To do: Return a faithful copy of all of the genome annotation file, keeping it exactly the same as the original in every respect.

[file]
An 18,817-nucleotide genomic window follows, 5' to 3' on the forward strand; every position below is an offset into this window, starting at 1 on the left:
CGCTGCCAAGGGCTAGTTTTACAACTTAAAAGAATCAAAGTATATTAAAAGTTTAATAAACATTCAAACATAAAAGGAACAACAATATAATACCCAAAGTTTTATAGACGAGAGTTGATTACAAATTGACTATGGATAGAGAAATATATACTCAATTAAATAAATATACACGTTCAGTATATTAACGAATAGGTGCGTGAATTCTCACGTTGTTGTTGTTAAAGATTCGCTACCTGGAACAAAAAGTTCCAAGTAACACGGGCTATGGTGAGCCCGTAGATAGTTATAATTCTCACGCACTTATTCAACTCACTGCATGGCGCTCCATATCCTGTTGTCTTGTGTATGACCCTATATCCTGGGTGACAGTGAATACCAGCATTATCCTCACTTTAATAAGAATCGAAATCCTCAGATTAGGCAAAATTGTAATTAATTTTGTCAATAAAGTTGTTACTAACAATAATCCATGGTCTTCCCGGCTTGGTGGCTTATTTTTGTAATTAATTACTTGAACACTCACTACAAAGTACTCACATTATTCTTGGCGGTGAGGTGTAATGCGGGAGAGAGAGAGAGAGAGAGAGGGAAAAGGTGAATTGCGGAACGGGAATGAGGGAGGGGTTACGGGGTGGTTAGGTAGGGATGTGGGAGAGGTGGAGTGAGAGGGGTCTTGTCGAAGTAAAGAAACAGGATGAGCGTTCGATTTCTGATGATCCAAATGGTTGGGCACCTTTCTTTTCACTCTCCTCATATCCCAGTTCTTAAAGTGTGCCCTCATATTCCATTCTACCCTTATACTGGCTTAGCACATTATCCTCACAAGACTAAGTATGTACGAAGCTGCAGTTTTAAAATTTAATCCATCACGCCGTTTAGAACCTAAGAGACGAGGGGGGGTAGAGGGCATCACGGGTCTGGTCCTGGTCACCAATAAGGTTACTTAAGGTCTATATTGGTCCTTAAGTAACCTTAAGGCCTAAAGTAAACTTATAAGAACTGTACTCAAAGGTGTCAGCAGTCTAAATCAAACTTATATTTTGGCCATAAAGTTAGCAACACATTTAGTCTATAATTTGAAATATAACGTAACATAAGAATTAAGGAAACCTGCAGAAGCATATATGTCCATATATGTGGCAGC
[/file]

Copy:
An 18,817-nucleotide genomic window follows, 5' to 3' on the forward strand; every position below is an offset into this window, starting at 1 on the left:
CGCTGCCAAGGGCTAGTTTTACAACTTAAAAGAATCAAAGTATATTAAAAGTTTAATAAACATTCAAACATAAAAGGAACAACAATATAATACCCAAAGTTTTATAGACGAGAGTTGATTACAAATTGACTATGGATAGAGAAATATATACTCAATTAAATAAATATACACGTTCAGTATATTAACGAATAGGTGCGTGAATTCTCACGTTGTTGTTGTTAAAGATTCGCTACCTGGAACAAAAAGTTCCAAGTAACACGGGCTATGGTGAGCCCGTAGATAGTTATAATTCTCACGCACTTATTCAACTCACTGCATGGCGCTCCATATCCTGTTGTCTTGTGTATGACCCTATATCCTGGGTGACAGTGAATACCAGCATTATCCTCACTTTAATAAGAATCGAAATCCTCAGATTAGGCAAAATTGTAATTAATTTTGTCAATAAAGTTGTTACTAACAATAATCCATGGTCTTCCCGGCTTGGTGGCTTATTTTTGTAATTAATTACTTGAACACTCACTACAAAGTACTCACATTATTCTTGGCGGTGAGGTGTAATGCGGGAGAGAGAGAGAGAGAGAGAGGGAAAAGGTGAATTGCGGAACGGGAATGAGGGAGGGGTTACGGGGTGGTTAGGTAGGGATGTGGGAGAGGTGGAGTGAGAGGGGTCTTGTCGAAGTAAAGAAACAGGATGAGCGTTCGATTTCTGATGATCCAAATGGTTGGGCACCTTTCTTTTCACTCTCCTCATATCCCAGTTCTTAAAGTGTGCCCTCATATTCCATTCTACCCTTATACTGGCTTAGCACATTATCCTCACAAGACTAAGTATGTACGAAGCTGCAGTTTTAAAATTTAATCCATCACGCCGTTTAGAACCTAAGAGACGAGGGGGGGTAGAGGGCATCACGGGTCTGGTCCTGGTCACCAATAAGGTTACTTAAGGTCTATATTGGTCCTTAAGTAACCTTAAGGCCTAAAGTAAACTTATAAGAACTGTACTCAAAGGTGTCAGCAGTCTAAATCAAACTTATATTTTGGCCATAAAGTTAGCAACACATTTAGTCTATAATTTGAAATATAACGTAACATAAGAATTAAGGAAACCTGCAGAAGCATATATGTCCATATATGTGGCAGC